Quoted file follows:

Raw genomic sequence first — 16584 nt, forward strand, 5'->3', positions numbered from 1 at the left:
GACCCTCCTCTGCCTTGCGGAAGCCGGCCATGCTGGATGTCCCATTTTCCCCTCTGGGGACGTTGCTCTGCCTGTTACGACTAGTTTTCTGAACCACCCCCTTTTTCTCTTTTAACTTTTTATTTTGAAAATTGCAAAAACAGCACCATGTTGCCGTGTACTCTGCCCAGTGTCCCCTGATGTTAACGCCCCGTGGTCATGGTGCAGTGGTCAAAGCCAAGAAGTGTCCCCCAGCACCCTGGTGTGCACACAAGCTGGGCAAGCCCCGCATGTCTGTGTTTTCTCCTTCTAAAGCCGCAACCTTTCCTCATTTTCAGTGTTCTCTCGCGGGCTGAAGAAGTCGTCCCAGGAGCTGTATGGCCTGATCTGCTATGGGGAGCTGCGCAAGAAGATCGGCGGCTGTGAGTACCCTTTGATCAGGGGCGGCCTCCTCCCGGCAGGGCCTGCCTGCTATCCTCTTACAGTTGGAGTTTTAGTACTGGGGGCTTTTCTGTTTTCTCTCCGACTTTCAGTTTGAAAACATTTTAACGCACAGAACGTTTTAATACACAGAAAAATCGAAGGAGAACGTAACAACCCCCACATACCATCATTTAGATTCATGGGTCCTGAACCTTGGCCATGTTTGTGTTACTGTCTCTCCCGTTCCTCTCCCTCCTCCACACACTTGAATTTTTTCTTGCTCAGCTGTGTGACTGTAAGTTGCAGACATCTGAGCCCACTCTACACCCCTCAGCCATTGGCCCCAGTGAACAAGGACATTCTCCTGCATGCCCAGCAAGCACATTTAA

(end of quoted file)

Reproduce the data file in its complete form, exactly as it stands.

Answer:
Raw genomic sequence first — 16584 nt, forward strand, 5'->3', positions numbered from 1 at the left:
GACCCTCCTCTGCCTTGCGGAAGCCGGCCATGCTGGATGTCCCATTTTCCCCTCTGGGGACGTTGCTCTGCCTGTTACGACTAGTTTTCTGAACCACCCCCTTTTTCTCTTTTAACTTTTTATTTTGAAAATTGCAAAAACAGCACCATGTTGCCGTGTACTCTGCCCAGTGTCCCCTGATGTTAACGCCCCGTGGTCATGGTGCAGTGGTCAAAGCCAAGAAGTGTCCCCCAGCACCCTGGTGTGCACACAAGCTGGGCAAGCCCCGCATGTCTGTGTTTTCTCCTTCTAAAGCCGCAACCTTTCCTCATTTTCAGTGTTCTCTCGCGGGCTGAAGAAGTCGTCCCAGGAGCTGTATGGCCTGATCTGCTATGGGGAGCTGCGCAAGAAGATCGGCGGCTGTGAGTACCCTTTGATCAGGGGCGGCCTCCTCCCGGCAGGGCCTGCCTGCTATCCTCTTACAGTTGGAGTTTTAGTACTGGGGGCTTTTCTGTTTTCTCTCCGACTTTCAGTTTGAAAACATTTTAACGCACAGAACGTTTTAATACACAGAAAAATCGAAGGAGAACGTAACAACCCCCACATACCATCATTTAGATTCATGGGTCCTGAACCTTGGCCATGTTTGTGTTACTGTCTCTCCCGTTCCTCTCCCTCCTCCACACACTTGAATTTTTTCTTGCTCAGCTGTGTGACTGTAAGTTGCAGACATCTGAGCCCACTCTACACCCCTCAGCCATTGGCCCCAGTGAACAAGGACATTCTCCTGCATGCCCAGCAAGCACATTTAA